#319 That is one Smart helmet

Group rides can now progress from FUBAR to FUSAR, theoretically making everyone safer and better entertained.

A company called FUSAR claims it has a product that will make “any helmet smart.” It’s called Mohawk, a small device that attaches to helmets. It works like a GoPro that records video or still shots, but there’s more. It’s an intercom that connects up to 12 other riders. It works through your cell phone and the Cloud so you don’t lose touch when out of sight. It’s a GPS that tells you where to go and records where you’ve been so you can find your way back to a particularly fabulous road or trail. It plays your tunes. You can talk on the phone. If you crash and don’t tell it you’re okay it will send out an emergency alert to riding buddies and/or contacts. And it’s a black box that automatically saves the last two minutes before a crash, even if it wasn’t recording. Essentially though, it’s one device not many.
This product was introduced at the New York Motorcycle Show, which I attended in December. Their tiny booth was crowded all weekend with curious riders. The startup company is based in New York City, and the team is composed of self-described action sports nuts and tech junkies. For example, Chief Technical Officer Dan Bersak holds three engineering degrees from MIT and Yale, and has worked on 3D printing and ‘seek and destroy’ robots. His list of credentials declares he’s been riding for two decades.
Multiple prototypes have been produced and tested. One major investor (a powersports distributer) joined other investors and I’m told the team gathered $1.5 million in seed capital. Then, individuals who bought the Mohawk on spec raised over $200,000 through indiegogo.com.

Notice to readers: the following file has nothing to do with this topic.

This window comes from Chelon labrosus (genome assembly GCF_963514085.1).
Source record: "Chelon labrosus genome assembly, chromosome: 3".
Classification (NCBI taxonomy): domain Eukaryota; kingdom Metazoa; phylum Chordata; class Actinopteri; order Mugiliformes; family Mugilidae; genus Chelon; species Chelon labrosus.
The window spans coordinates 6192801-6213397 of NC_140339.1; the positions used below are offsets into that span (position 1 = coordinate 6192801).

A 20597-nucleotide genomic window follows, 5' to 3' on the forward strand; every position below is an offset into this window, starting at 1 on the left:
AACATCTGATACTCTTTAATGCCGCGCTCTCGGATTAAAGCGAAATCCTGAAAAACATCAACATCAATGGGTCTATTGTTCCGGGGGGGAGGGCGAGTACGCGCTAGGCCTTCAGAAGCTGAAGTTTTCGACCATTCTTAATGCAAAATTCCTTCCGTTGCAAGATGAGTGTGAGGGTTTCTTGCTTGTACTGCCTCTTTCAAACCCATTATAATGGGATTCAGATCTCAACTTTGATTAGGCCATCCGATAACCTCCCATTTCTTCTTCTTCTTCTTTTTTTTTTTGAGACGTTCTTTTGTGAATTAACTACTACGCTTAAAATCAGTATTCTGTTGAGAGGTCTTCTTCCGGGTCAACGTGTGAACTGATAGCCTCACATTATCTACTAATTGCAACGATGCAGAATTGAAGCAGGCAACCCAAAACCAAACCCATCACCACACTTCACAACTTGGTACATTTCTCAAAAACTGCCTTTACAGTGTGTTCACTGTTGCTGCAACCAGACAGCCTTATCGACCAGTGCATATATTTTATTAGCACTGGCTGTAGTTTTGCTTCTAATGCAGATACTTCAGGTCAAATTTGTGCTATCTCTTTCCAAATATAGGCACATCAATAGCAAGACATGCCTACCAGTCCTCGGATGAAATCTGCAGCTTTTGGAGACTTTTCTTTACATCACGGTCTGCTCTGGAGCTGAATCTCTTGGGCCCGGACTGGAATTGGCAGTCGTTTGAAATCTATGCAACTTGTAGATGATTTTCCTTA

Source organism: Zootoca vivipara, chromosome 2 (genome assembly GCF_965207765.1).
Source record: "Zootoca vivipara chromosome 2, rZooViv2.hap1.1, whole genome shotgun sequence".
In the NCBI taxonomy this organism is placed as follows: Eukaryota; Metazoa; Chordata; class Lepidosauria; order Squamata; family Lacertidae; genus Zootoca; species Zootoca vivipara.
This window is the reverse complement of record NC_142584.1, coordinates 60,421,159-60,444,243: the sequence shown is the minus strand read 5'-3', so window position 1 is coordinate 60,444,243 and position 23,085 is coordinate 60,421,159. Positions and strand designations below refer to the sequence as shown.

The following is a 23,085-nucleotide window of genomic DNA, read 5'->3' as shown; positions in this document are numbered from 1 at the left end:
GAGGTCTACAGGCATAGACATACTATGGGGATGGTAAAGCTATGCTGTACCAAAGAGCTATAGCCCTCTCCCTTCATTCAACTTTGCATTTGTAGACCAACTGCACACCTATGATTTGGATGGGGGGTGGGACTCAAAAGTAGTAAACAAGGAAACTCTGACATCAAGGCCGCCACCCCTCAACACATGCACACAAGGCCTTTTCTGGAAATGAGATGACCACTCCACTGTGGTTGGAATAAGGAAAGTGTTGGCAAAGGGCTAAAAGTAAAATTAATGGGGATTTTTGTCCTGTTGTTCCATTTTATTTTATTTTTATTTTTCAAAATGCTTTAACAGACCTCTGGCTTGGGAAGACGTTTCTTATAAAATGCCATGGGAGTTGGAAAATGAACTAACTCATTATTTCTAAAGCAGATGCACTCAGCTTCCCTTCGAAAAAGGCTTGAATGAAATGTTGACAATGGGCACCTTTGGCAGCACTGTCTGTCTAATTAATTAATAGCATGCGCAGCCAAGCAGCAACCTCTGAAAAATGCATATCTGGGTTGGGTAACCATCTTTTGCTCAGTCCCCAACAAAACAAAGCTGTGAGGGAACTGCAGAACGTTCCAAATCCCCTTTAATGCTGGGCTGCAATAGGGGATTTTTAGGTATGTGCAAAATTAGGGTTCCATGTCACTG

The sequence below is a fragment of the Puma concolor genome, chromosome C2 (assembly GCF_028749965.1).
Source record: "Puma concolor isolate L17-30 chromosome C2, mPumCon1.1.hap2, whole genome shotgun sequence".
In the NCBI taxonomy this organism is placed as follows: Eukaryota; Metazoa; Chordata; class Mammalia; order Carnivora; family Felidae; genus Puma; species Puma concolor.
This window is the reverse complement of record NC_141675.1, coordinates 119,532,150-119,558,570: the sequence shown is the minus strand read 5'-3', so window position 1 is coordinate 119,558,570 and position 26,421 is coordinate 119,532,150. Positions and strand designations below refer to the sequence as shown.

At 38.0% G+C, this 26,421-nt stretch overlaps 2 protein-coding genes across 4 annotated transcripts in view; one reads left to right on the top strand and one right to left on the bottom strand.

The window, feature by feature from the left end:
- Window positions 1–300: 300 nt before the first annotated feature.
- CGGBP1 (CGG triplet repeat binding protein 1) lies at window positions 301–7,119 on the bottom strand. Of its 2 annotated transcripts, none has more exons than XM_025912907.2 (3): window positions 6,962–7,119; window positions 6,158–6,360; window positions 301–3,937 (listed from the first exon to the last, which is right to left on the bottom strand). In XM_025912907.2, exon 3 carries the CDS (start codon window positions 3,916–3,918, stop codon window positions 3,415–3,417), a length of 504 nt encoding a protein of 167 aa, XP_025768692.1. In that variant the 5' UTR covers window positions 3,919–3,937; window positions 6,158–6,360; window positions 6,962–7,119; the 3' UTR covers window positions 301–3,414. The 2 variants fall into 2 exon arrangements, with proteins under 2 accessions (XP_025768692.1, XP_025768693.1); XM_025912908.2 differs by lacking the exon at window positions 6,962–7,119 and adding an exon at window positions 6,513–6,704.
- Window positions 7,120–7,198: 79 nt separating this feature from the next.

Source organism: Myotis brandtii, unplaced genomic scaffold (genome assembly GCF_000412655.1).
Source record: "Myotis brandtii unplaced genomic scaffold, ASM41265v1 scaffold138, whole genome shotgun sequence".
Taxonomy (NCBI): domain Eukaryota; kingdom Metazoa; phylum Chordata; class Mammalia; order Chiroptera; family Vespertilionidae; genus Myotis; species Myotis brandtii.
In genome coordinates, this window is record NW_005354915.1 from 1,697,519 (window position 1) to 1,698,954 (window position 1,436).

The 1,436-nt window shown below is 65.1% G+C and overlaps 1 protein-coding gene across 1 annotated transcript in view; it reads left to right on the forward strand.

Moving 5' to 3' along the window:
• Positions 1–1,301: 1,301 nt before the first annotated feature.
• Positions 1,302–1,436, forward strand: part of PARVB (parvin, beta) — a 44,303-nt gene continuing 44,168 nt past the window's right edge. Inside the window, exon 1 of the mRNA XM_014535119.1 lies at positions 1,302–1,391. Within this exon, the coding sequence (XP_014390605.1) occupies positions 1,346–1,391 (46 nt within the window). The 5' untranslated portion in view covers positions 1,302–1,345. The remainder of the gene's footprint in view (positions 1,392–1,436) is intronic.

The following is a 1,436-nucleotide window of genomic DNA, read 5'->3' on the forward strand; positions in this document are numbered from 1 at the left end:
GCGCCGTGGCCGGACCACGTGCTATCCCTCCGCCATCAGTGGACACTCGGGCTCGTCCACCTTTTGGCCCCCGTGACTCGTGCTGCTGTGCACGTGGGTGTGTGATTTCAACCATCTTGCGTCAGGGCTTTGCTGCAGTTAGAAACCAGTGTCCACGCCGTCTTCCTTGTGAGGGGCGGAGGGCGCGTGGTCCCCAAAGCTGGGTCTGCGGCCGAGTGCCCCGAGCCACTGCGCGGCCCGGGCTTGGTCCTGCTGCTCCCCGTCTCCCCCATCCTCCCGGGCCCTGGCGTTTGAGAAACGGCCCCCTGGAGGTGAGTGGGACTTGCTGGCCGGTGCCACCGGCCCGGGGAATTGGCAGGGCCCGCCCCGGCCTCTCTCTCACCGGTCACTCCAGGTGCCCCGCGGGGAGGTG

Now the first round of production is on the assembly line, with plans to hit the streets this summer.
I learned about this because my best friend saw it. She herded women from the NY Siren’s MC to the booth. Everyone was so impressed they placed a group order. The fact that it can connect the lead, the tail, and others in between on a group ride was enough to sell the device. This is really going to change group riding. It can reach anywhere that a cell phone can connect. Friends at home can chat with you while you’re riding down the highway, and they can see your instant uploads. Nice for the ones you left behind.
Then I wondered about charge. It works with a Bluetooth control and an app that works on your iSO or android device. You put your phone on sleep mode and it becomes part of the system. It runs on wireless networks so is rangeless. Battery life is two to four hours depending on what features are in use and is rechargeable as you ride.
Everything is designed to operate while your hands are on the handlebars. You can turn it on or off, or you can let it run. It comes with a part called a BRC (Bluetooth 4.0 remote control). You can choose handlebar mount or wrist mount.